A Helpful article when seeking to advocate for more sensible gun control:
“…Before we begin, let me say that I am a gun owner and I have no issue with citizens owning guns. My father is an antique gun collector. My brother works in a gun store. One of my good friends is a national champion sharp-shooter. But as a passionate proponent of logic and reason, it pains me to see people making emotional arguments masked as logical ones.”
Having trained armed guards at schools is not the answer. Case in point. Moreover, 4 armed deputies hid instead of entering that school – that’s a total of FIVE trained good guys with guns. – Armed teachers ain’t got a chance.
An important reason that arming teachers is not the answer: – a racial one.
“I want them to be safe but there is absolutely NOTHING safe about giving white teachers of black and brown children guns. We already know that Black and Brown children are disproportionately punished in schools. We know that young white female teachers are often afraid of Black boys as young as eight years old. We know that Black girls are punished more severely than their counterparts. And you think that the solution to school shootings is for me to send my Black child to a school with armed white teachers? You will not use my child as a guinea pig for a new police state, so IF you arm white teachers, I’m pulling my Black son out of school.”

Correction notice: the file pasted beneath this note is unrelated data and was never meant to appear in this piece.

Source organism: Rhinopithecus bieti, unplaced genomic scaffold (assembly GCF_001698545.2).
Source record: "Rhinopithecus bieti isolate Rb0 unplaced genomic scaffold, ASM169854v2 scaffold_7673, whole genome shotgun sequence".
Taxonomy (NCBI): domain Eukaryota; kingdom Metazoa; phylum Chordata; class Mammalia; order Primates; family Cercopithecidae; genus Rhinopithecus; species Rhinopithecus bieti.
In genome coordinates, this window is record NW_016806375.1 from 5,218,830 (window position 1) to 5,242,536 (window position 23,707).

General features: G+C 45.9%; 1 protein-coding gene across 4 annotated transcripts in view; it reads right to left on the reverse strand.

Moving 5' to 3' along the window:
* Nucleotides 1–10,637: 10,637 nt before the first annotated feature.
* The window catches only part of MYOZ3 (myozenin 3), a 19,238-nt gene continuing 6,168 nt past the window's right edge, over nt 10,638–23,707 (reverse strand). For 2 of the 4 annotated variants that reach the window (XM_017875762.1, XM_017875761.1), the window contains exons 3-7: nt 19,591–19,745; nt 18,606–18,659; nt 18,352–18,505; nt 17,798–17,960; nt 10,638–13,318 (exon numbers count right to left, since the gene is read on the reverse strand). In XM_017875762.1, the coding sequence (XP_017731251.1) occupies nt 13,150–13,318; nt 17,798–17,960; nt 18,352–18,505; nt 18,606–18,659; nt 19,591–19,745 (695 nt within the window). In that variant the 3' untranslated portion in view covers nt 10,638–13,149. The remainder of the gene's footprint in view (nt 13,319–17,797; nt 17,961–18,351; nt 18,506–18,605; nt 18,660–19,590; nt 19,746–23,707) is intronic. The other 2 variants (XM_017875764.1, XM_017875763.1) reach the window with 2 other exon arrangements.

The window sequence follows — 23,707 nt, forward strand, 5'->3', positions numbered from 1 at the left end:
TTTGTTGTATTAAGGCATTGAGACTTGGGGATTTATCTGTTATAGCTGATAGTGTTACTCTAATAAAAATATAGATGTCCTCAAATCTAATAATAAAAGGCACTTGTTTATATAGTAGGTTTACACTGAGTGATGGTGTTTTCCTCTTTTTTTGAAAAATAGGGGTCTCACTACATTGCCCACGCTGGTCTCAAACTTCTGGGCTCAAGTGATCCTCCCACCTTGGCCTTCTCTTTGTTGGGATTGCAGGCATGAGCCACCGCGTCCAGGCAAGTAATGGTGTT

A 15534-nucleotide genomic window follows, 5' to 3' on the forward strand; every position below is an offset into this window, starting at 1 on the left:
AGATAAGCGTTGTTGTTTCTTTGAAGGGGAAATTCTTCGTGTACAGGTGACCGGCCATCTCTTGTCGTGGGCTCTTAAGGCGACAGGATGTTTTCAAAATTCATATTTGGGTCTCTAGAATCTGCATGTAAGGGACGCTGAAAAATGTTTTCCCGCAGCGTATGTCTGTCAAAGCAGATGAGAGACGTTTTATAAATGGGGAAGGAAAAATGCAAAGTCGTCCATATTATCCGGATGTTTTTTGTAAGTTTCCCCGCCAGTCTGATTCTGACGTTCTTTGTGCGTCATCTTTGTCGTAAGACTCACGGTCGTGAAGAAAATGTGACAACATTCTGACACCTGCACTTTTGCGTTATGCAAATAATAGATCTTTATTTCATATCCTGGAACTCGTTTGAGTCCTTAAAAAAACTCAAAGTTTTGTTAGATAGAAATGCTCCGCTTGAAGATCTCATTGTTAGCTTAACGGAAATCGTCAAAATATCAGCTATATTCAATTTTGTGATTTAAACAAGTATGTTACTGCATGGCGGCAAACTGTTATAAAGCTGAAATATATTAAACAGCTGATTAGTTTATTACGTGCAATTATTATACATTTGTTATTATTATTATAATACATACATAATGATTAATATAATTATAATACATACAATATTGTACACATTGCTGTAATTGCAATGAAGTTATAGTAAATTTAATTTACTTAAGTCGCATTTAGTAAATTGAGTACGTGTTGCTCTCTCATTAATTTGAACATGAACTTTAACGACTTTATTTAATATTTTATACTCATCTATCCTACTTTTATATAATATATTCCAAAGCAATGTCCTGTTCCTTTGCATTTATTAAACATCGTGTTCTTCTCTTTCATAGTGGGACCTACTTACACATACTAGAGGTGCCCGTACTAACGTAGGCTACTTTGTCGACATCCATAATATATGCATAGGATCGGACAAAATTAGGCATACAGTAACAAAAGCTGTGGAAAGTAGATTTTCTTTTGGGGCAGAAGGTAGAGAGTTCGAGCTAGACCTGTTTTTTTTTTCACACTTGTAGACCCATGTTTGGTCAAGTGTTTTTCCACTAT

March for our Lives – Sat. March, 24, Washington, DC
Petition to sign to get the Government to repeal the Dickey Amendment to once again study these matters
XX – Roger
Rev. Roger Wolsey is a United Methodist pastor and author of Kissing Fish: christianity for people who don’t like christianity